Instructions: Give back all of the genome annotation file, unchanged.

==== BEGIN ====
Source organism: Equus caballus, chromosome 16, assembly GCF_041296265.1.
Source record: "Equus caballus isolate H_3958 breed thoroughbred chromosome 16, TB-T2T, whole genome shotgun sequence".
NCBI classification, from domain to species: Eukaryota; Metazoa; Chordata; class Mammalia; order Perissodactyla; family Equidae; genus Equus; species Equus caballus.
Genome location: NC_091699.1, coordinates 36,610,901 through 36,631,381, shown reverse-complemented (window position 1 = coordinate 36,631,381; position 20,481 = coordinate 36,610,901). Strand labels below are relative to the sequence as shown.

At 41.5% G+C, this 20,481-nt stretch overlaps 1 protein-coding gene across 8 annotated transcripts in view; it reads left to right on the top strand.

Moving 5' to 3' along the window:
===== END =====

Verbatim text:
Source organism: Equus caballus, chromosome 16, assembly GCF_041296265.1.
Source record: "Equus caballus isolate H_3958 breed thoroughbred chromosome 16, TB-T2T, whole genome shotgun sequence".
NCBI classification, from domain to species: Eukaryota; Metazoa; Chordata; class Mammalia; order Perissodactyla; family Equidae; genus Equus; species Equus caballus.
Genome location: NC_091699.1, coordinates 36,610,901 through 36,631,381, shown reverse-complemented (window position 1 = coordinate 36,631,381; position 20,481 = coordinate 36,610,901). Strand labels below are relative to the sequence as shown.

At 41.5% G+C, this 20,481-nt stretch overlaps 1 protein-coding gene across 8 annotated transcripts in view; it reads left to right on the top strand.

Moving 5' to 3' along the window: